If you've ever wanted to know about the people behind the pictures, this is the series for you. We'll be talking to some of our independent photographers from all over the world about their images, their work and what inspires them.
Next up is Ian Lloyd, an award-winning professional travel photographer based in Sydney, Australia. You'll see his images featured throughout the interview below, but we've also hand-selected some our favorite images to give you a glimpse of the places he's been.
See more images from Ian Lloyd.
How did you get started in photography?
At 14, I was given a book on developing and printing photos and set up a darkroom in our basement beside the furnace. I then begged to work for nothing at a local camera shop. After high school, I studied photography in Rochester, New York and Santa Barbara, California.
What was your first camera?
My first camera was a Brownie Box that came free at gas stations and was given to me for walking a neighbor’s dog. My next camera was a Leica M3 I got from a trade-in whilst working in high school at a local photography shop. It helped that I grew up in Midland, Ontario, Canada, the only place outside of Wetzlar, Germany to make Leica cameras and lenses. Leica employees loved trading in their gear for Japanese SLRs.
What was your first job in photography?
I was a darkroom assistant in a photography studio at 15. I think I got about $1.50 an hour and was thrilled.
If you didn’t become a photographer, what would you be doing now?
I would probably be a journalist, as I loved writing and storytelling. Happily, photography diverted me from my original career path.
Who or what inspires your work?
Initially I was inspired by Henri Cartier Bresson and the Magnum photographers, especially Ernst Haas who pioneered work in color. Currently, I love the photographs of Sebastião Salgado — especially his recent Genesis project.
What's your favorite subject matter?
Travel photography is what inspires me these days. It's unplanned and spontaneous but it requires a high degree of specialisation in everything from aerials and architecture to portraits and landscapes.
Describe your style. What do you try to capture in your images?
For me an image has to have a wow factor. This is usually a combination of a striking composition in unusual light with a storytelling element to engage the viewer.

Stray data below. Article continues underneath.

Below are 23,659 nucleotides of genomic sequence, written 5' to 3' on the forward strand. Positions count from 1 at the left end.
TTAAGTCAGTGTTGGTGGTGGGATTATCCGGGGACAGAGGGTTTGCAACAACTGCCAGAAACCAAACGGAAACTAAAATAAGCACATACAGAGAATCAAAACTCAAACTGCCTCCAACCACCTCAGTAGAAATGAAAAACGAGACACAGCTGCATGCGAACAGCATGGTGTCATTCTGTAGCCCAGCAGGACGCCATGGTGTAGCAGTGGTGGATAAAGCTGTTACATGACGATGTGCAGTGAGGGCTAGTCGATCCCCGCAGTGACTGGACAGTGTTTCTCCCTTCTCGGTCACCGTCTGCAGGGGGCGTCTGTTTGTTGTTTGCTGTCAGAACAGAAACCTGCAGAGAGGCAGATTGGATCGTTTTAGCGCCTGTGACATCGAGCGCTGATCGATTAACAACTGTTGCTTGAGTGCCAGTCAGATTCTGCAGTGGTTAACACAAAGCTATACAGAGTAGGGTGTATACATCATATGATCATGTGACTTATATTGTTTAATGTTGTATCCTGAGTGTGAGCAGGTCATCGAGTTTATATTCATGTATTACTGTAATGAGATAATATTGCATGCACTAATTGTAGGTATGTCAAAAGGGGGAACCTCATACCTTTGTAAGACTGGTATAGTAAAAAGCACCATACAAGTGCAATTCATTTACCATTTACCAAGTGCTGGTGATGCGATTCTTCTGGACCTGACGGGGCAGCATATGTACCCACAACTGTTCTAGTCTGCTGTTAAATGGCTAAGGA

Do you have a favorite season to shoot in?
Any season but deepest coldest winter works for me. Having been born and raised on the Great Lakes in Canada, I’m over deep snow.
Where is your favorite place to shoot?
Any place that is new to me is always a thrill. Getting lost, discovering new locations and working out the best way to capture them is great. I also love to revisit past destinations and challenge myself to come up with new interpretations of familiar sights.
Do you work alone or with a team?
I used to have a team of assistants for my commercial work. With my travel photography, I prefer to work alone, operate under the radar and not look like a professional photographer. It's difficult to disappear with a DSLR, but everyone takes camera phone photos these days so it's a lot easier to just blend in.
When you're travelling, what gear do you take?
I use two Canon 5D3 bodies with three lenses: a 70-200mm, a 24-105mm and a 16-35mm. That’s my basic travel kit, which I do most of my photography with. I also take a laptop and some small external hard drives. I’ve recently ditched filters, flashes and even my tripod. When travelling, less is more.
What is your favorite or “must have” piece of equipment when you travel?
My 24-105mm lens is essential. I can go all day with this lens on one body and practically cover everything. I recently had this lens stolen in Russia and I had it replaced within 24 hours.
What is the longest time you have waited for the “perfect shot”.
30 years. A civil war got in the way and I had to wait for new technology to be invented but I finally got the shot. You can read about it on my blog.
What do you like to do when you're not working?
I love reading, listening to music, playing the piano, cycling, walking, visiting art galleries and discovering new areas of my adopted hometown of Sydney, Australia.
What personal projects are you working on?
My next project is an extended trip to England, Ireland and Scotland to live there and photograph as much as I can. Magazine assignments in the past were always short, so I'm trying to spend longer in places to really get to know the locals. I've recently lived in New York for a month, Paris for two months and Florence for three months and I hope to continue doing that.
Do you still use a film camera?
I don’t use film cameras any more and I’m so pleased I have digital to extend the range of what I can photograph. For more, take a look at Digital - 10 Years After: A look back on ten years of digital photography [Video].
What is the craziest thing you have done to get a photograph?
Take your pick:
- Being charged by a wild elephant in Sumatra.
- Falling from a hot air balloon into a lake in Thailand.
- Driving a train in Java.
- Contour flying in a helicopter beside a bicyclist in northern Australia.
- Getting stuck up to my waist in mud on the banks of the Irrawaddy River in Burma.
- Putting a shaman into a trance after touching a scared sword in Bali.
- Drinking duck blood soup with hill tribes in Vietnam.
The list goes on and on. I’ve been fortunate to survive them all.
Do you have a website/blog?
The New York Times
Favourite fine artist?
What book are you currently reading?
The Cat’s Table by Michael Ondaatje